When applied to “Hello”, there are two possible solutions for before* and after*:

we have found he before 'l' and lo after
we have found hel before 'l' and o after

Let us suppose that we look for two consecutive l anywhere in the matched expression. This could be expressed by:

String t = "Hello";
%match(t) {
  concString(_*,'l','l',_*) -> { ... }
}

Since this syntax is error prone when looking for long/complex substrings, Tom provides an abbreviated notation: ll:

String t = "Hello";
%match(t) {
  concString(_*,'ll',_*) -> { ... }
}

This notation is fully equivalent to the previous one.

String matching – continued

In the following, we consider the program:

public class StringMatching {
  %include { string.tom }
    public final static void main(String[] args) {
    String s = "abcabc";
    %match(s) {
      concString(_*,x,_*,x,_*)    -> { System.out.println("x = " + `x); }
      concString('a',_*,y,_*,'c') -> { System.out.println("y = " + `y); }
      concString(C1*,'abc',C2*)   -> { System.out.println("C1 = " + `C1*); }
      concString(_*,z@'bc',_*)    -> { System.out.println("z = " + `z); }
      concString(_*,L*,_*,L*,_*)  -> { if(`L*.length() > 0) {
                                        System.out.println("L = " + `L*); } }
    }
  }
}

As illustrated previously, we can use variables to capture contexts. In fact, this mechanism is more general and we can use a variable anywhere to match something which is not statically known. The following pattern looks for two characters which are identical:

concString(_*,x,_*,x,_*) -> { System.out.println("x = " + `x); }

Since list matching is not unitary, there may be several results. In this case, we obtain:

x = a
x = b
x = c

The second pattern looks for a character in a string which should begin with a a and end with a c:

concString('a',_*,y,_*,'c') -> { System.out.println("y = " + `y); }

The results are:

y = b
y = c
y = a
y = b

The third pattern look for the substring abc anywhere in the string:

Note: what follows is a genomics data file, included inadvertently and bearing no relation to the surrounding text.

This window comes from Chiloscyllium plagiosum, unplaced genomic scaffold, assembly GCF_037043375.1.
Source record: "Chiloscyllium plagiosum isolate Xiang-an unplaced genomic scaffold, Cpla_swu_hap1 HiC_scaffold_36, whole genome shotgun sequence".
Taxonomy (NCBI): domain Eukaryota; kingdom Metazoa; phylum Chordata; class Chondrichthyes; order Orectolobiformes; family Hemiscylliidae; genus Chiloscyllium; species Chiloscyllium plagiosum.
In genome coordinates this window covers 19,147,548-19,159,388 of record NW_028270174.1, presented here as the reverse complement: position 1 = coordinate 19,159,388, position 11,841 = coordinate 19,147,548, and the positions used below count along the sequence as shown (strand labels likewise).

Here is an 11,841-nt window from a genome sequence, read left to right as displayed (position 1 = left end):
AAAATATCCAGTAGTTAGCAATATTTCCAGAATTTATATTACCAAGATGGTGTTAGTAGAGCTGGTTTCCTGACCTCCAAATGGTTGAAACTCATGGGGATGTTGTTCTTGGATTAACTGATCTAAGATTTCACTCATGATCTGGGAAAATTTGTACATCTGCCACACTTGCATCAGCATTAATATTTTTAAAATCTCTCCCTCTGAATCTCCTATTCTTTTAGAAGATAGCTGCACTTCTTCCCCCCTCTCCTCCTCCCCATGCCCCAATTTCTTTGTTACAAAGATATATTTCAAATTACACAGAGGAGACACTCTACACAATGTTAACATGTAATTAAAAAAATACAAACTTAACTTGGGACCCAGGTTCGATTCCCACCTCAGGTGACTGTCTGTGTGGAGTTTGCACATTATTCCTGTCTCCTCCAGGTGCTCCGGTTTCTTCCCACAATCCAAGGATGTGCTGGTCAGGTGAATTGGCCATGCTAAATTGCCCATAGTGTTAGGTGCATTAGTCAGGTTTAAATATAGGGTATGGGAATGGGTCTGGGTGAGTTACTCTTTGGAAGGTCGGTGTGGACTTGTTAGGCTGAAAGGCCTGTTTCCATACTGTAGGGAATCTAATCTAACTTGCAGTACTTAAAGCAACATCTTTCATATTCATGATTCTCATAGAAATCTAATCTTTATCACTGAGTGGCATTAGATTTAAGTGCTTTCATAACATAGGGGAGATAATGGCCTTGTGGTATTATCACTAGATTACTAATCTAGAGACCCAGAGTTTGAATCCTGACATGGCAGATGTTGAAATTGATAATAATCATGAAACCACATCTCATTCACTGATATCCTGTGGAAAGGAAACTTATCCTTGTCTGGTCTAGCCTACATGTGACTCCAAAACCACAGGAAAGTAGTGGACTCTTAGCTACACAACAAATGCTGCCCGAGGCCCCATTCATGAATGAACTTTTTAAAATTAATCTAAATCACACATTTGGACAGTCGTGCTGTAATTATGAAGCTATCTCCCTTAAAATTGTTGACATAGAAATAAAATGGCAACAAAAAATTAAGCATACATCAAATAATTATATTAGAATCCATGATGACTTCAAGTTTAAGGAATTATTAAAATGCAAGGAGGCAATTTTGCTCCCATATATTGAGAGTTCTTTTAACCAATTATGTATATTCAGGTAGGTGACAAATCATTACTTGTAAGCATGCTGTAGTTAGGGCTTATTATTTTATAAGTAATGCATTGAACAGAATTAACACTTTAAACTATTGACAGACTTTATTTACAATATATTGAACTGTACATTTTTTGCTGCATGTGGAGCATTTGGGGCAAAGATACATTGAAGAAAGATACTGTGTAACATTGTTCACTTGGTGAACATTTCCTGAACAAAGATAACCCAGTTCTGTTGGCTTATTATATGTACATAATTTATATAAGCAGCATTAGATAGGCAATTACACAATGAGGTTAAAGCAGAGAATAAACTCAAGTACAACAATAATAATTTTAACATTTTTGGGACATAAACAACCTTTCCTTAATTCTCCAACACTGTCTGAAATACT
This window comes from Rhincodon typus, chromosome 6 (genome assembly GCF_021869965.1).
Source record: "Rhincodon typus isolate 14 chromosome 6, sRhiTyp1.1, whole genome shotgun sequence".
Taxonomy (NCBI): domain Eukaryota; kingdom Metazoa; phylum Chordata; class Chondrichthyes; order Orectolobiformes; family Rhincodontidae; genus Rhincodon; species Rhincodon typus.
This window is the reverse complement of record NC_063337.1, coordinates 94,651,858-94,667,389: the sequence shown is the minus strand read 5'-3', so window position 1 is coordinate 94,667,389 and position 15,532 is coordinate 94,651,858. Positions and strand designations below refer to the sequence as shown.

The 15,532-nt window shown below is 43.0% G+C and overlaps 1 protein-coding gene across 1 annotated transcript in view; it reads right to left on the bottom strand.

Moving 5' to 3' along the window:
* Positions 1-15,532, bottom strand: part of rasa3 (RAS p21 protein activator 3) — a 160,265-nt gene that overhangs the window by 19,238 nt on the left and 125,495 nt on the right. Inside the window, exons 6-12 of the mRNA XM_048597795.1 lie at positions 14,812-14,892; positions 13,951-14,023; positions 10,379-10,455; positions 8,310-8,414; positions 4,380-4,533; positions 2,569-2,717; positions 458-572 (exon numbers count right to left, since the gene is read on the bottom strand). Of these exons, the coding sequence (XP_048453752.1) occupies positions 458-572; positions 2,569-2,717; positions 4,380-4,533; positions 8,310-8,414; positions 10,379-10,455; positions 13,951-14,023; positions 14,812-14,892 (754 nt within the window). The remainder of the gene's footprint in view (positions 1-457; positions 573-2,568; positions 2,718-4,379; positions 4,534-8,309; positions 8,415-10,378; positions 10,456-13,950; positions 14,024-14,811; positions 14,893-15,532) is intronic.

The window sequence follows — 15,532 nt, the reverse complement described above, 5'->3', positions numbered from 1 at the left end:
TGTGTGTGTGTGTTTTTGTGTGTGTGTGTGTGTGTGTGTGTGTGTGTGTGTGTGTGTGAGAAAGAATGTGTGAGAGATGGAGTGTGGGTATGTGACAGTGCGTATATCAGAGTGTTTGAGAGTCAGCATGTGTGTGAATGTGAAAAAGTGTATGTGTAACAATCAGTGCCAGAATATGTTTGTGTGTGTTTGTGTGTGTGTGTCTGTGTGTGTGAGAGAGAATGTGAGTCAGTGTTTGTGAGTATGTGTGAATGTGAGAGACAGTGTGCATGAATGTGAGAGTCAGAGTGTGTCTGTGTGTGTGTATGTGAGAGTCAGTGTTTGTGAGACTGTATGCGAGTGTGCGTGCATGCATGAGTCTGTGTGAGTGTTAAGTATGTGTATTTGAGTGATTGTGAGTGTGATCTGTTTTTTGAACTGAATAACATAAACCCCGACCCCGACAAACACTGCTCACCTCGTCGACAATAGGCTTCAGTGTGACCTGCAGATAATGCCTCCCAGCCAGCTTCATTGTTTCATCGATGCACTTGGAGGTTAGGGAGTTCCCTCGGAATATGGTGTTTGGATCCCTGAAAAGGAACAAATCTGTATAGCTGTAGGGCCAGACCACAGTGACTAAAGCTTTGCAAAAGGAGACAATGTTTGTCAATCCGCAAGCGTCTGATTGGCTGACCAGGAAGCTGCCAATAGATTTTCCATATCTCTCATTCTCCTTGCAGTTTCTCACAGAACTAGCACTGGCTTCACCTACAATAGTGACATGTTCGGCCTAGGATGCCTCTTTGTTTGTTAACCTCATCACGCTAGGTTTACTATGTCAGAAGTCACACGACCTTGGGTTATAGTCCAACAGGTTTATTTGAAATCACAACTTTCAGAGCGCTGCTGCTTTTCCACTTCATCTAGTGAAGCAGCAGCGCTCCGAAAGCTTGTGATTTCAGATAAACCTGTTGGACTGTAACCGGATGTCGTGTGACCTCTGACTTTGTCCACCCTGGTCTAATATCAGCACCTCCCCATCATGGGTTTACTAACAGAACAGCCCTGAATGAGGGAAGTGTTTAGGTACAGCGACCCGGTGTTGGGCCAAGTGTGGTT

concString(C1*,'abc',C2*) -> { System.out.println("C1 = " + `C1*); }

When the substring is found, the prefix C1* is:

C1 =
C1 = abc

The last pattern illustrates the search of two identical substrings:

concString(_*,L*,_*,L*,_*) -> { if(`L*.length() > 0) {
                                System.out.println("L = " + `L*); } }

The results are:

L = a
L = ab
L = abc
L = b
L = bc
L = c

To look for a palindrome, you can use the following method:

public static boolean pal(String s){
		%match(s){
			concString() -> {return true;}
			concString(x) -> {return true;}
			concString(x,y*,x) -> {return pal(`y);}
		}
		return false;
}

List matching – Associative matching

As illustrated previously, Tom supports a generalized form of string matching, called list matching, also known as associative matching with neutral element. In Tom, some operators are special and do not have a fixed number of arguments. This intuitively corresponds to the idea of list where elements are stored in a given order. A list of elements may be written (a,b,c) or [a,b,c]. In Tom, it is written f(a(),b(),c()), where f is this special operator. In some sense, f is the name of the list. This allows to distinguish list of apples, from list of oranges for examples.

The definition of such operators can be done using Gom:

import list1.list.types.*;
public class List1 {
  %gom {
    module List
    abstract syntax
    E = a()
      | b()
      | c()
    L = f( E* )
   }
   ...
}

Once this signature defined, it becomes possible to define patterns and expressions. For example, the function that removes identical consecutive elements can be expressed as follows: